On August 18, 2004, Rebecca Hess was on the back porch of an apartment in a residential building in Chicago’s North Side. She fell from the porch, suffering a spinal injury resulting in her being paralyzed from the waist down. Hess had fallen through yellow tape that the defendant had put up to act as a handrail.
On May 21, 2018, the state appeals court upheld the $2.5 million jury verdict that had been awarded to the plaintiff, rejecting the defendant’s argument that the lawsuit against the estate of her now-deceased husband had been untimely filed.
A lawsuit with twists and turns
This case is a good example of a lawsuit with several unexpected events. Ms. Hess was standing on the rear porch of an apartment when it collapsed beneath her. Her injuries from the accident were catastrophic, resulting in a spinal cord injury that left her paralyzed.
Injuries to the spine that cause permanent disability are life-altering events. In the majority of cases, paralysis leads to secondary health problems and a significant increase in costs for ongoing medical treatment. Patients may also need round-the-clock care, and may also have a shortened life span. Spinal cord injuries are almost always debilitating and extremely expensive.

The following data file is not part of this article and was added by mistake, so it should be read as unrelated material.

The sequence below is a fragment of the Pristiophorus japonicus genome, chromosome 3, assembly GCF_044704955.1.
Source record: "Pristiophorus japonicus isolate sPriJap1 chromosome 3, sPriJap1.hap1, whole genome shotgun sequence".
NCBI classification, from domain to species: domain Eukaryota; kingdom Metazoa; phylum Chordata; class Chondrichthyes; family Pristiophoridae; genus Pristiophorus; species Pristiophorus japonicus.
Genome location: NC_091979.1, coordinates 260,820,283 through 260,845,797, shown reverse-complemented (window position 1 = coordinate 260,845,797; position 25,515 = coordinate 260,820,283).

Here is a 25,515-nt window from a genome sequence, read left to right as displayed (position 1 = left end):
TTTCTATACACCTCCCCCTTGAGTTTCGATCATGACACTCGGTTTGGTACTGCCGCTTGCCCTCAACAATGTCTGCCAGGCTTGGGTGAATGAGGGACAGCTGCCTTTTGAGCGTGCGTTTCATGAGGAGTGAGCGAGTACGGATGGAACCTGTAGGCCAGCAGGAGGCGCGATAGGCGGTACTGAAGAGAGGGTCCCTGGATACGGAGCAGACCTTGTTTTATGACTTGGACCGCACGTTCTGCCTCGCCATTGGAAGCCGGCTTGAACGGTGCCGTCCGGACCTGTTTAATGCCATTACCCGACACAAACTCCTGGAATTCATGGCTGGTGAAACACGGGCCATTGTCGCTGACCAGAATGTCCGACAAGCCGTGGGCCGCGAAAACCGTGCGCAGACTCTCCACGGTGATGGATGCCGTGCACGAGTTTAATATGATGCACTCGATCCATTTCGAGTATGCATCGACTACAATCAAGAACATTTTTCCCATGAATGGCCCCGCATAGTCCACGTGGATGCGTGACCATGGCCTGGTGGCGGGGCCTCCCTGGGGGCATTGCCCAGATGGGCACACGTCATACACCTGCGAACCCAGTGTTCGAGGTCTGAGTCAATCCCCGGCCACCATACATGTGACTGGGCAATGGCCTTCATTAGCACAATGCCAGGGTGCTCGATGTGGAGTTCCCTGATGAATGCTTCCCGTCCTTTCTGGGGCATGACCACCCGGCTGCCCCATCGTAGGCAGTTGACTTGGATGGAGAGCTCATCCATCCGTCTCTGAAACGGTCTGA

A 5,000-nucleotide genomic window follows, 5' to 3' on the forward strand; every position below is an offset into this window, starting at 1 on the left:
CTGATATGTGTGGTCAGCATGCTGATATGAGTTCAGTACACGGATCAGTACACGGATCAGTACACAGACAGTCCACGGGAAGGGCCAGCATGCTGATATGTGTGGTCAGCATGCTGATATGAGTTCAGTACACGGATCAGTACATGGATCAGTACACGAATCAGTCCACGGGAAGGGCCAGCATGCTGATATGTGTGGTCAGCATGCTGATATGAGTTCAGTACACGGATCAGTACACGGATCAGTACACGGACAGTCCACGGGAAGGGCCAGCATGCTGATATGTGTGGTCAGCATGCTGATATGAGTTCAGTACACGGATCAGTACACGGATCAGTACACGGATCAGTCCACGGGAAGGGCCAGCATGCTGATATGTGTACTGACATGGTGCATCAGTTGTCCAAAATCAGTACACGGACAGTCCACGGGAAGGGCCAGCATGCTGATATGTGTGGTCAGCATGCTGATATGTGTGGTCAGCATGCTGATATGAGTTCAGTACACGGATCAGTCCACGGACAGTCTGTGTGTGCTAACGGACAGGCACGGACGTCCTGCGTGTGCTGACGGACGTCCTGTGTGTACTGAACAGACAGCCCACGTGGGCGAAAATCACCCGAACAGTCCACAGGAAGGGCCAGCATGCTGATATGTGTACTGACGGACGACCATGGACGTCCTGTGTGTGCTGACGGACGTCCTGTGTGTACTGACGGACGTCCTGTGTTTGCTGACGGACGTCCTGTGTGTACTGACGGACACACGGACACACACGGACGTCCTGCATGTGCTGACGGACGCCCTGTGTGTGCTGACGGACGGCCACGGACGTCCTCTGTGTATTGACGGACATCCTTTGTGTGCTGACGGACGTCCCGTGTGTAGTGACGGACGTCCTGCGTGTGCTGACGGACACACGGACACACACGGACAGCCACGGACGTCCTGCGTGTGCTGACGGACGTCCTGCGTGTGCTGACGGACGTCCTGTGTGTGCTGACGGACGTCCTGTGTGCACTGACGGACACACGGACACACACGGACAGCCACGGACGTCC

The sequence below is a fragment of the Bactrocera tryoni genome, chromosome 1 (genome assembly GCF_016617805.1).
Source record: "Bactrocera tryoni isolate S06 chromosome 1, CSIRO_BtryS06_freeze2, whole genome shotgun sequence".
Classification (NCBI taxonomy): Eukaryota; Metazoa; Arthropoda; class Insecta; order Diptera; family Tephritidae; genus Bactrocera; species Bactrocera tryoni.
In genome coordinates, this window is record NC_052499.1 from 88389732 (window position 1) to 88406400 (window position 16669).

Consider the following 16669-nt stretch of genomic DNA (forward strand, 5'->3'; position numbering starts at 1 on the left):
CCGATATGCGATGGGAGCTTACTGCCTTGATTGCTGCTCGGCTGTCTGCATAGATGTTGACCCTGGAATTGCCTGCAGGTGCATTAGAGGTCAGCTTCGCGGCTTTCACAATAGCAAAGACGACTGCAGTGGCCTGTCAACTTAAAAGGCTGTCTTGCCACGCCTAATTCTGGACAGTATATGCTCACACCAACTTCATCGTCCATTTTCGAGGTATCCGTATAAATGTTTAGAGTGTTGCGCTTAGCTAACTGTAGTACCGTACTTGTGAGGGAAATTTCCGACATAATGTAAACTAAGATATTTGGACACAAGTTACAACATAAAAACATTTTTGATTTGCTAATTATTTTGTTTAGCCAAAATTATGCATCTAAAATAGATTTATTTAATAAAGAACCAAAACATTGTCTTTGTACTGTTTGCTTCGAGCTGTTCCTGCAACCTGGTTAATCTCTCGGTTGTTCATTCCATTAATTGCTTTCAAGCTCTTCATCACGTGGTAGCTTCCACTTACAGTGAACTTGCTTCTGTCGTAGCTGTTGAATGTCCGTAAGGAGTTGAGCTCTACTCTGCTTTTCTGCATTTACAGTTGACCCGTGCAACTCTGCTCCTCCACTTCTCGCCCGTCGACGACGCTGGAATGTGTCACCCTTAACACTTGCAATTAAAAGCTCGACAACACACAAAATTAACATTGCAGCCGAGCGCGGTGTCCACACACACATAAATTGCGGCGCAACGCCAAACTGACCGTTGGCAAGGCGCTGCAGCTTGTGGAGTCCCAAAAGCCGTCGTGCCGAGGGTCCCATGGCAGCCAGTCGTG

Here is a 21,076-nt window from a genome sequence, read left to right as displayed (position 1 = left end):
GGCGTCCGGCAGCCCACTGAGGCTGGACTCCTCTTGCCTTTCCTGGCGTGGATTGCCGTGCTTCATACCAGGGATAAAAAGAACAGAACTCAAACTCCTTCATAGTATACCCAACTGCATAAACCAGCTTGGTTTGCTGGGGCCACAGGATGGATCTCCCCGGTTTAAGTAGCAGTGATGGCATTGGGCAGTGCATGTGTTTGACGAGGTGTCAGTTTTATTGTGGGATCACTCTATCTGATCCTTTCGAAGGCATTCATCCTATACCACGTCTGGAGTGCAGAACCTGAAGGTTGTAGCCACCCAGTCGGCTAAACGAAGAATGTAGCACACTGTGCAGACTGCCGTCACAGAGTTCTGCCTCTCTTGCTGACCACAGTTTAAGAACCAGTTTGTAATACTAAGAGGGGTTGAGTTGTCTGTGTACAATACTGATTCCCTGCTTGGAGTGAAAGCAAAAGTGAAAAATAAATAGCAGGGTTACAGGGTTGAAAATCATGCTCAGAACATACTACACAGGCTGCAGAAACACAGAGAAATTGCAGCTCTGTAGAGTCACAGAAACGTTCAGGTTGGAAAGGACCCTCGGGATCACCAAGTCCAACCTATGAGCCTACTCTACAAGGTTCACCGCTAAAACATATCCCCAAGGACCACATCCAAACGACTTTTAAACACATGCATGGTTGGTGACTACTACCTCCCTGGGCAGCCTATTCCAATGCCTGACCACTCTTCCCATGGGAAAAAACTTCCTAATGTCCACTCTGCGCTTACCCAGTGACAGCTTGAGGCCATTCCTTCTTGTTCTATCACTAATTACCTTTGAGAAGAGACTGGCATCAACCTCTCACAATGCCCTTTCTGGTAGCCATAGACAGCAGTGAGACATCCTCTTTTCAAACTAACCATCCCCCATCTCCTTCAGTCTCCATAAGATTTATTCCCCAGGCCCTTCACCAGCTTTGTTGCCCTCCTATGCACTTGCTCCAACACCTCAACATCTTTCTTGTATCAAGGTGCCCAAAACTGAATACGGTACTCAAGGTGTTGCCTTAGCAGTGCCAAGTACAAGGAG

After her accident, Ms. Hess sued Ronald Flores and his wife Charlotte, the owners of the apartment building. She alleged the owners were negligent, and willfully and intentionally engaged in misconduct regarding the installation, safety, and upkeep of the porch.
However, while the case was pending, Rebecca Hess died. With the case still pending one year later, Ronald Flores died. When a party to a personal injury or premises liability lawsuit dies during the course of a case, the case doesn’t just go away. There are certain decisions to be made and steps to be taken.
For example, if you are the plaintiff, and the defendant dies while your case is in progress, you clearly can’t recover damages from a deceased person. Instead, you need to file a request with the court to substitute the probate estate of the deceased for the defendant. If you are the defendant, the law allows the administrator of the deceased’s estate to step in for the plaintiff. Once you settle or win your case, you will be paid your compensation from the estate.
In this particular case, Ms. Hess’s mother took over the lawsuit for her daughter but did not add the defendant’s estate as a party until 2013. However, the defendant, the late Flores’ wife Charlotte Klink, argued that the plaintiff had taken too long to name the estate as a party in her amended complaint. The court found in favor of the plaintiff, stating that the defendant had known that a claim would have been brought against her husband’s estate and had notice of the claim.
The Chicago premises liability attorneys at Gainsberg Law represents people injured in accidents on other people’s property. We will hold responsible parties accountable. Write us today through our contact form, or by calling 312-600-9585 to schedule a consultation. We proudly serve clients throughout the Chicagoland area.